100 Days in Cook County

March 16, 2011

Today marks the 100th day since Toni Preckwinkle took office as President of the Cook County Board of Commissioners. During that time, the County has begun to implement a variety of reforms including many of the recommendations from the Civic Federation’s Cook County Modernization Report. The administration released a 100-day report card this morning, which highlights what the administration considers to be its key accomplishments.

The Civic Federation began its Cook County Modernization Project recognizing that there was a unique opportunity to promote reforms in Cook County. The initial report was released just prior to the election of the new Board President and as the Health and Hospitals System was beginning to implement a new strategic plan. The release also came at a time of considerable public debate regarding the appropriate County sales tax rate. The Civic Federation will be releasing a report next week that continues the project by evaluating the County’s success in implementing the Modernization Report’s 100-day recommendations and highlighting longer term recommendations.

The Civic Federation is encouraged by the following actions taken by the County under the leadership of Board President Preckwinkle that are consistent with Modernization Report recommendations:

  • An ordinance amendment was passed with the budget to fully repeal the 1.0% sales tax increase by 2013.
  • A $487 million budget gap was closed through a variety of measures including significant reductions to agency budgets.
  • The County has begun to make operational improvements including enhancements in the areas of purchasing and information technology.
  • The administration has made changes to the Judiciary Advisory Council (JAC) and Criminal Justice Coordinating Council to examine inefficiencies in the system as well as broader criminal justice issues.
  • The administration has made a commitment to implement budgetary best practices such as long-range financial planning and the utilization of performance measurement.

The Civic Federation is concerned by the following recent events:

  • Although the Health System’s budget reduction was based on its subsidy as the Civic Federation called for, other recent actions have restricted the Health System’s ability to run its own day-to-day operations. These actions include a budget amendment to reduce the Health System’s subsidy up to $39 million based on the estimated value of Medicaid enrollment applications to be processed by the State, imposition of furlough days on the System and County Board actions which adjusted Health System budget line items.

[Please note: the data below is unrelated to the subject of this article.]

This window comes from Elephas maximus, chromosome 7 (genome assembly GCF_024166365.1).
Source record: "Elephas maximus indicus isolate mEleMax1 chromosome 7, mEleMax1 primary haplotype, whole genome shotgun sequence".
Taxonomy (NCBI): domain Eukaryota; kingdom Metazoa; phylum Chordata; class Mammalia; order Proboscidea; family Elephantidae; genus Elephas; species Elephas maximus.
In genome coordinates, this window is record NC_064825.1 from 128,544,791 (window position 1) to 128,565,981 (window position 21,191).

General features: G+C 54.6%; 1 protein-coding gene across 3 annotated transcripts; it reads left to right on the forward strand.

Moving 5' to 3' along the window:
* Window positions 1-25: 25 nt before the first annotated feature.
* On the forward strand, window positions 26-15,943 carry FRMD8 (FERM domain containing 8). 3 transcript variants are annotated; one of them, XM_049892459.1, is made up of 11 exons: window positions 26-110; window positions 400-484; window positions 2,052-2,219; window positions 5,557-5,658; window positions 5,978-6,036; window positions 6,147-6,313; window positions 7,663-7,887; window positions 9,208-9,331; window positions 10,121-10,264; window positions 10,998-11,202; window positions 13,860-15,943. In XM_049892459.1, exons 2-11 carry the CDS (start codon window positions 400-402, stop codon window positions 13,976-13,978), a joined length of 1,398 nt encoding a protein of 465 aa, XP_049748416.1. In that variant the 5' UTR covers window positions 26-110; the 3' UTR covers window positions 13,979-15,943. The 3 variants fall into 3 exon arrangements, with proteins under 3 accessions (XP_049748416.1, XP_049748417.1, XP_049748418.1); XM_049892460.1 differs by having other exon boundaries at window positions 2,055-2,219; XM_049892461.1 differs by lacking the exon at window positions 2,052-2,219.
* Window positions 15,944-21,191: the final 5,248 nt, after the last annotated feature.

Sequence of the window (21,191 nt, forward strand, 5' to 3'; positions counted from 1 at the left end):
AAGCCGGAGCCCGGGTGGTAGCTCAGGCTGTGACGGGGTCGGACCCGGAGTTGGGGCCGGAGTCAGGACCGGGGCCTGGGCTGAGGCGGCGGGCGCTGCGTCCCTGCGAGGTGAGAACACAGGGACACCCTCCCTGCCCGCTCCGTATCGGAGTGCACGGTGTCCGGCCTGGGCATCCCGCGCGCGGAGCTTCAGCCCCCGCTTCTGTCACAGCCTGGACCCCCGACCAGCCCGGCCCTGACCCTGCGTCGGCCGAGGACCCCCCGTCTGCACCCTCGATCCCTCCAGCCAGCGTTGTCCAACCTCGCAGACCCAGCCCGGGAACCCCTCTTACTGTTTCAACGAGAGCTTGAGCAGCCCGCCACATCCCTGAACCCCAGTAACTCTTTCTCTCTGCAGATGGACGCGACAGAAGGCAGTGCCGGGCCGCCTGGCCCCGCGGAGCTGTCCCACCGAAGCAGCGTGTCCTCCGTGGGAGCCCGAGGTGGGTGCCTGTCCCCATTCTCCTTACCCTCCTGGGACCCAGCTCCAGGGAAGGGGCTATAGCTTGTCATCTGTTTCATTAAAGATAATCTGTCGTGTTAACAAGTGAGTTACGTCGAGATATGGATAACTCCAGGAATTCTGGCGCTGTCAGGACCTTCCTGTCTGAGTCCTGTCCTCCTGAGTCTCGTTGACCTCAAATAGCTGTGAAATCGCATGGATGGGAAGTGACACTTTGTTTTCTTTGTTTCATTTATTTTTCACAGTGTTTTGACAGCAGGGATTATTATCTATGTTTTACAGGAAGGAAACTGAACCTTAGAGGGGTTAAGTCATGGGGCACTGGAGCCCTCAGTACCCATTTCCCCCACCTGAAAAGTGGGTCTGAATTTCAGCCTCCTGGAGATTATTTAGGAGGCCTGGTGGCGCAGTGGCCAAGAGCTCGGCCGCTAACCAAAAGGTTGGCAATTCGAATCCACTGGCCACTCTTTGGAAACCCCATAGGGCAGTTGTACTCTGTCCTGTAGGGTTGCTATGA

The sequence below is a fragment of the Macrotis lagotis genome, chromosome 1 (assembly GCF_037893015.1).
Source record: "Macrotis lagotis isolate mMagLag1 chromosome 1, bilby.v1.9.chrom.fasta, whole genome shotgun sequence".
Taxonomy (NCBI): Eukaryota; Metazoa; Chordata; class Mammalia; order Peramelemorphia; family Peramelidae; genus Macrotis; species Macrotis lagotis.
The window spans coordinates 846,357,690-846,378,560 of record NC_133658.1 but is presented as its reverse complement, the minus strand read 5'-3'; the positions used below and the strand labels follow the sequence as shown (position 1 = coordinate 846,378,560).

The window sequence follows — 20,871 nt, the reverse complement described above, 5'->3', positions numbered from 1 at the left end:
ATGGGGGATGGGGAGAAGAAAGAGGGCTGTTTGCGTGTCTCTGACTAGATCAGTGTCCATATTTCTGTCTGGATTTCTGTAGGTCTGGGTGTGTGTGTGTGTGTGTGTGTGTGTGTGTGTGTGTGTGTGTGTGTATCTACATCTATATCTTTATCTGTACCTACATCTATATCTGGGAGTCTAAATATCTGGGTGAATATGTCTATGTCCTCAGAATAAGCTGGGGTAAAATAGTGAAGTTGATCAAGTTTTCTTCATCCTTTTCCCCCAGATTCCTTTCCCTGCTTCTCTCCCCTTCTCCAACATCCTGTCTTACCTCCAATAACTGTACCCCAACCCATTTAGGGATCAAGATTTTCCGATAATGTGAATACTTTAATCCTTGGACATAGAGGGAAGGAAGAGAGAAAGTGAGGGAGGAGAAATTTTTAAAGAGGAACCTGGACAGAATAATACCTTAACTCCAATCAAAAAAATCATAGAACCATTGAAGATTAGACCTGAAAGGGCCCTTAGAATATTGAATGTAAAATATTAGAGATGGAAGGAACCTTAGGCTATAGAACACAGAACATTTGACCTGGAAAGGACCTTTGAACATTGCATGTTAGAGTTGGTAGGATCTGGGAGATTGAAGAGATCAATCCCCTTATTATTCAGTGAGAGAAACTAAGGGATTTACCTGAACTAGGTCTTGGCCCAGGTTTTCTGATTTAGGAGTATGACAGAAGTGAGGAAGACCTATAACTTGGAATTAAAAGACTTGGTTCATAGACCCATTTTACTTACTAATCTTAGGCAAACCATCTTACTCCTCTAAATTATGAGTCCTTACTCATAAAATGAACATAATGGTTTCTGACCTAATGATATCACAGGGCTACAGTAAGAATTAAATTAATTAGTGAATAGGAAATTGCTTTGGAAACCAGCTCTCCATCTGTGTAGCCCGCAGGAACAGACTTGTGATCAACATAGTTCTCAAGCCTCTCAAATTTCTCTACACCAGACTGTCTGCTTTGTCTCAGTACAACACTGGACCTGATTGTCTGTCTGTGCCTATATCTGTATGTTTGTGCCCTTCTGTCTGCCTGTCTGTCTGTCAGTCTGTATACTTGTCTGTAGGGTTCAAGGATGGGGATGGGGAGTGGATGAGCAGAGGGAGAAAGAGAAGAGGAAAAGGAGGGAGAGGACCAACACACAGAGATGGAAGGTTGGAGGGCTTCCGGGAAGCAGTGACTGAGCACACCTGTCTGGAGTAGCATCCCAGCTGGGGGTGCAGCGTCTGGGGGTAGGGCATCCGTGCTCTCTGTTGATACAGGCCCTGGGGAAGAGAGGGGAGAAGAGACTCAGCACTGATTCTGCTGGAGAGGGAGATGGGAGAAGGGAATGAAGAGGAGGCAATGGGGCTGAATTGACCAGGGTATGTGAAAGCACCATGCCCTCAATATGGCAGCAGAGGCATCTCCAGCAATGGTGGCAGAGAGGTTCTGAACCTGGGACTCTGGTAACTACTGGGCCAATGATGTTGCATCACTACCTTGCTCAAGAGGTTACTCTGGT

• Despite significant budget reductions, the County is likely to face continuing budget shortfalls due to the cost drivers, use of non-recurring revenues, the decline in the pension funds and the sales tax repeal. In addition, the replacement of position reductions with furlough days only provides a temporary budget solution. The County will also face a challenge in implementing the FY2011 budget.
  • The County has not been supportive of the separation of the Cook County Forest Preserve District Board from the Cook County Board. The lack of timely action on the District’s FY2011 budget is further evidence that residents are ill-served by the current governance structure.

The Civic Federation urges the Board President and other elected officials to join together to take the following actions within the next four years:

  • Continue the process of streamlining County operations and improving the County’s budgetary practices. Other elected officials should support the Board President’s efforts to centralize key administrative functions. A budget amendment that would have realigned IT resources was not passed by the County Board.
  • Advocate for governance reforms such as creating a unified tax administration office and eliminating the subsidy for unincorporated areas.
  • Implement pension reforms.
  • Adopt reforms to the criminal justice system that address not only operational inefficiencies, but broader criminal justice policy issues.

It is the responsibility of all elected officials, not just the County Board President, to manage an efficient County and address budget shortfalls. Cooperation among several elected officials will become increasingly important as the County moves out of the transition period and begins to implement longer-term recommendations.

A full analysis of these issues and the Civic Federation’s evaluation of the County’s success in implementing 100-day recommendations will be included in our next Cook County report, which is scheduled to be released next week.